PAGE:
In March of this year me and my friends Vas and Ben headed to Scotland for a week’s road trip. Our friend Anand also accompanied us for the first couple of days. Somehow, despite living in the UK my whole life so far, I hadn’t visited Scotland yet so it was time rectify this.
The rendezvous point was Ben’s as he lives in Nottingham, which is the furthest North out of any of us. The drive up was pretty fun as we broke it up with a few stops. The first was the Angel Of The North in Gateshead, followed by a pub lunch Newcastle and a walk along the Tyne, then a stop at Bamburgh Castle although we didn’t go in, we just walked around it, including on the beach. Last was Berwick Upon Tweed, which is an English border town that has frequently changed hands with Scotland throughout history.
Arriving in Edinburgh we headed for our Hostel. We stayed at Castle Rock, and as the name suggests it is right by Edinburgh Castle. We headed out for some food and a couple of drinks before calling it a night.
Saturday morning and time to explore. Me, Vas and Anand headed into Edinburgh Castle. Ben had been before so he went off to do his own thing. It is situated on a rock that overlooks the city. I can see why they picked the location for it, it is very commanding! It has great views over the old town in Edinburgh as well. The Castle has some great history, involved in all kinds of battles and wars from the Medieval ages through to the Jacobite risings in the 1700’s. Among the exhibitions you can see the ‘Stone Of Scone’, which was used in the coronation of Scottish Monarchs in centuries past, and the Honours of Scotland which are their Crown Jewels. There is also a Dog Cemetery where soldiers buried their passed companions, which i thought was really nice. I read about the sieges whilst in the castle, particularly the Jacobite rebellion and how may of the Jacobite’s holed up inside died from illness after being forced to eat snow as their water supplies ran out, and later on that day when heading past the castle I stared up at it and imagined what would be like to siege it, crazy to think about.
Following that we headed down the Royal Mile, that runs from the Castle all the way down the Parliament, Holyrood. It’s very lively, some pretty buildings and architecture. Then we headed up to Calton Hill where you can get great views over the city from the Bell Tower.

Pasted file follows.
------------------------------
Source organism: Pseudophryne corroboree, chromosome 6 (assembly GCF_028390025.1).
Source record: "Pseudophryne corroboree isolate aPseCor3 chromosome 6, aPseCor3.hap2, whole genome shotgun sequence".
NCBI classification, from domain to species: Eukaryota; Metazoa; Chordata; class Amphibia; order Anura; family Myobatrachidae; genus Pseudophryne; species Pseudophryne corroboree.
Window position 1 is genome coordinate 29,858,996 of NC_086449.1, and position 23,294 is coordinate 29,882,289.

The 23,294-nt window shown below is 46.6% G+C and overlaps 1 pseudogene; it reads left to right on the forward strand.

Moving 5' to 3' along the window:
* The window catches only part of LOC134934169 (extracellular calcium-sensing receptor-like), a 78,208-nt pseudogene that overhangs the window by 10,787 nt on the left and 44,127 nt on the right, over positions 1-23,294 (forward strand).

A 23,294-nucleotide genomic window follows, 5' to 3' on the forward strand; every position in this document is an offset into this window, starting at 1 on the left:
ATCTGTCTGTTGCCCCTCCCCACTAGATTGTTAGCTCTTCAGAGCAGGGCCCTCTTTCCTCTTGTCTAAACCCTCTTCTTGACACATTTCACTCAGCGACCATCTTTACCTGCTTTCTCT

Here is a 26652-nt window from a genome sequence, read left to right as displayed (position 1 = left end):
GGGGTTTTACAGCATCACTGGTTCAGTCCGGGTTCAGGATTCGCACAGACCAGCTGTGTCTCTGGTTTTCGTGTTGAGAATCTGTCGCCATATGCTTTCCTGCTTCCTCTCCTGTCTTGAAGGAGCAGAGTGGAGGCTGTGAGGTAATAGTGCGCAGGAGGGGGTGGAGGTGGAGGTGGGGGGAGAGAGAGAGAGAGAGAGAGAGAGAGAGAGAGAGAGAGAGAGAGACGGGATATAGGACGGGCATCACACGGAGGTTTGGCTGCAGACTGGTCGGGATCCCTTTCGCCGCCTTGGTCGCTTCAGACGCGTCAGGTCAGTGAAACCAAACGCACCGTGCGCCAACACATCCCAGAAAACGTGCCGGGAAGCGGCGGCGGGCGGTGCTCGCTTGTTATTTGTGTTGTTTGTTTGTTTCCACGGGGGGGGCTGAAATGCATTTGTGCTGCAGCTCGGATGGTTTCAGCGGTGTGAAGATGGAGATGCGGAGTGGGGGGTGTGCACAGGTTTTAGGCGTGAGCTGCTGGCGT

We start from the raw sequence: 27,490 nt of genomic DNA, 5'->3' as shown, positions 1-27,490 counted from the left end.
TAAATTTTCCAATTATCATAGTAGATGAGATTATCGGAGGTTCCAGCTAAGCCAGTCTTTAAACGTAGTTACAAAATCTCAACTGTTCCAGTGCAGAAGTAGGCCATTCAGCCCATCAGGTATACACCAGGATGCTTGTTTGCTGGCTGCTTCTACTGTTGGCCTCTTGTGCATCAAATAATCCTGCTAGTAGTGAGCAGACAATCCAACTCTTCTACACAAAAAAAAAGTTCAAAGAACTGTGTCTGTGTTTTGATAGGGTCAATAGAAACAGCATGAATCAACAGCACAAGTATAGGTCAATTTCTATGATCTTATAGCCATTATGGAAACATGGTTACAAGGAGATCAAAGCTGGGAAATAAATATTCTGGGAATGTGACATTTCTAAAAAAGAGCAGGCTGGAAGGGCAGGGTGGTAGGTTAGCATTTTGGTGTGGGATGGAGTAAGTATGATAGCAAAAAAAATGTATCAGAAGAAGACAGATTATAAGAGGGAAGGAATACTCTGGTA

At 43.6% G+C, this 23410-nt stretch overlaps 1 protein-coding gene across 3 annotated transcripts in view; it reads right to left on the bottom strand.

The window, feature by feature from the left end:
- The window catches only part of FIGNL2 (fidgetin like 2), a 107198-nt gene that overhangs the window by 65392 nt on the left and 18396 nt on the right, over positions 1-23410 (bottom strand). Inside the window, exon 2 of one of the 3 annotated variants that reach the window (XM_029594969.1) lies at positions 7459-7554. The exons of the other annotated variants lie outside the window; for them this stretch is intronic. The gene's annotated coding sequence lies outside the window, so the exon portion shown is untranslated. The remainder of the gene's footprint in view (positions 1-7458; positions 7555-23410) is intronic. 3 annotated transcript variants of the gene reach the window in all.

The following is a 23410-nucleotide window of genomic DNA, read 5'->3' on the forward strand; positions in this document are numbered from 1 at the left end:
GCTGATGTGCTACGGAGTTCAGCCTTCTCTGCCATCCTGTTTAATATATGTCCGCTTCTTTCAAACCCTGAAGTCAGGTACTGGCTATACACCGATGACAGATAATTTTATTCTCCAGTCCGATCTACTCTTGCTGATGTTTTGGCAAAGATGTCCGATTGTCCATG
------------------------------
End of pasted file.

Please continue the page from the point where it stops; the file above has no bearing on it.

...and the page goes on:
The National Monument and some other buildings are also located there, all worth checking out. After a brief look at the Holyrood Parliament building we ventured around some of Holyrood Park which also has great views over what is a very picturesque city. We didn’t go all the way up Arthur’s Seat but it looked fun and if I go back then i’ll do that. In the evening we took it easy at the hostel and played card games with one of our room mates.
Sunday and Anand said farewell as he headed off to explore more of the city and then home. Me, Vas and Parbs grabbed some supplies, jumped in the car and headed west for Loch Lomond with the intention of climbing Ben Lomond as far as we could with no equipment (over than boots, map and food etc). It’s the biggest Loch in Scotland and it really is a spectacular place! We parked up at the base of Ben Lomond and I gazed over the Loch for awhile, taking it all in. Ben Lomond itself is 974 metres (3,196 ft).
The walk was quite steep to begin with and we’d set off a bit late so we kept a pretty quick pace. The views over the lake really were amazing and it was a nice sunny day for it, and the sun stayed out most of the climb. It was really quite as well, only saw a couple of other walkers. As you can see from the above picture there was a fair bit of snow at the top. Ultimately we didn’t make it all the way as the route near the summit turned into ice and rock and not much else. I guess we were between 50 and 100 meters from the top when we called it, there was virtually no visibility and we nearly got stuck, having to slide some of the way down which of course is pretty dangerous and not recommended!
On the walk down the greatest spot was a herd of Red Deer as evening set in. There must have been around 15 of them. By the time we had returned to the car it was dark and we were pretty tired out. We spent the night in Crianlarich.
Next up was a trip through Glen Coe. We were driving a fair bit and made a few stops to see the scenery and have a little walk around. There were many beautiful sights and I would like to return some day and do a great deal of walking in the area. Not that we were skiing but we decided to get the ski lift up at the Glencoe Mountain site, so we could see the views on the way up and from the top and have a wander around. The surrounding area is known as Rannoch Moor and is very beautiful, feels a million miles away from somewhere like Edinburgh!
After a few stops to see more scenery, we arrived at Glen Coe village where we went for an explore. First stop was the MacDonald memorial, to those of the MacDonald clan massacred in the wake of the first Jacobite Rising. Glen Coe itself apparently means ‘Glen of Weeping’
Following that we went for a walk around the nearby forest, Glencoe Lochlan. It includes man-made lake, which the owner of the area created over a century ago for his homesick Canadian wife.
We spent the night in a hostel near by to Fort William, and the next day me and Vas went for a look at Ben Nevis (Ben had a cold so he spent the day in Fort William). We set off too late in the morning and we didn’t have time to climb the whole way, plus we were mindful we had no equipment in case of snow and ice (as with Ben Lomond!)m so we decided to see how much of the climb we could make in the time we had. I calculate it to be about 3/5th’s….and i am every determined to return one day and do the whole thing! It was a really nice sunny day so the views were amazing and we spent much time soaking it all in. The Red Burn marked the half way point. We also saw a young Stag just sitting off the side of the path as people walked on past. That dude was fearless.
After picking Ben back up, we headed for the Isle Of Skye. We were staying in a lovely hostel in Broadford. Randomly whilst talking to of the other guests there (a German Girl) I discovered she knew and indeed had lived with someone I had met in Copenhagen last year. Small world, as they say!